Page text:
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If I wanted to create different shades using Food Coloring, is there a different method of mixing them or would the same principles apply as with paint. Is there a standard mixing chart that details the different variations that would break down the process?

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I'm unfamiliar with the principles behind mixing paint. Can you briefly explain how this works so people like me may better answer the spirit of your question? –  Dinah Sep 12 '10 at 0:51
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Adding blue to yellow to make a green, yellow and red make orange ...just guessing that those combinations in food coloring will produce similar results, curious if there is a standard chart for food coloring mixtures... –  AttilaNYC Sep 12 '10 at 1:18
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Yes, the principles are the same as for paint. It is subtractive color, meaning each new color you use subtracts out all of the colors except the ones it reflects. The other kind is additive color, when you are mixing lights like on a stage or out of a television set, and doesn't have much application to food that I can think of.

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Here is a bit more detail on the subject: ehow.com/how_4425121_mix-liquid-food-coloring.html –  AttilaNYC Sep 19 '10 at 15:17
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It's a pigment, so the principles are the same, but there's a few caveats when you're dealing with icing (and other than making fake blood, or dying cookie dough to make pie chart looking cookies, it's the only time I've ever died food for no other reason than to be decorative)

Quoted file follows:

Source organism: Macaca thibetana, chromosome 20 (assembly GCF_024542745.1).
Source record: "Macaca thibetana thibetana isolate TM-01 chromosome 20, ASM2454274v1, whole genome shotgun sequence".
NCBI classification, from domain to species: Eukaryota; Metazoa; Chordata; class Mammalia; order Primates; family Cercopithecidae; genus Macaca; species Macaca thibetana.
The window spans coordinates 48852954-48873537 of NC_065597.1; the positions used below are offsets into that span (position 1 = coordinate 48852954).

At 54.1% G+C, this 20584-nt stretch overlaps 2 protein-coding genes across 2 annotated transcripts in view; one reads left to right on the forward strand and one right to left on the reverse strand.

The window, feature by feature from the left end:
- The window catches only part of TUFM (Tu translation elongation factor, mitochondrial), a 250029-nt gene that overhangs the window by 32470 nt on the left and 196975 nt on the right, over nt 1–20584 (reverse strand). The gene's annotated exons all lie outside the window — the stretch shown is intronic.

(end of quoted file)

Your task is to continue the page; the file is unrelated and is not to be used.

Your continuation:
Liquid colors will throw off the consistency of icing if used in any large amounts. Powdered colors (available at cake supply stores) don't fully encorporate right away, and will be a deeper color the next day. Gel colors (available at cake supply stores, and at large craft stores, such as Michaels and AC Moore) are available in more colors, which makes it easier to match colors.

You can also get white powder for lightening shades. (it takes a lot of icing to try to turn red to pink ... you're better off taking a new batch of white, and add a little of the over-dyed icing to it 'til you get the right shade) .. or using pink gel color to start with. White can also be used in non-icing applications to try to lighten things.

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Here is a great coloring chart for icings: sugarcraft.com/catalog/coloring/colormixingchart.htm –  AttilaNYC Sep 19 '10 at 15:15
    
@Attila : Thanks ... the wheels's about the same as with paints, but the page has a lot of great information about other issues specific to dealing with icing, liquid vs. powder vs. gel colors, and comments about specific colors from different manufacturers. –  Joe Sep 19 '10 at 15:45
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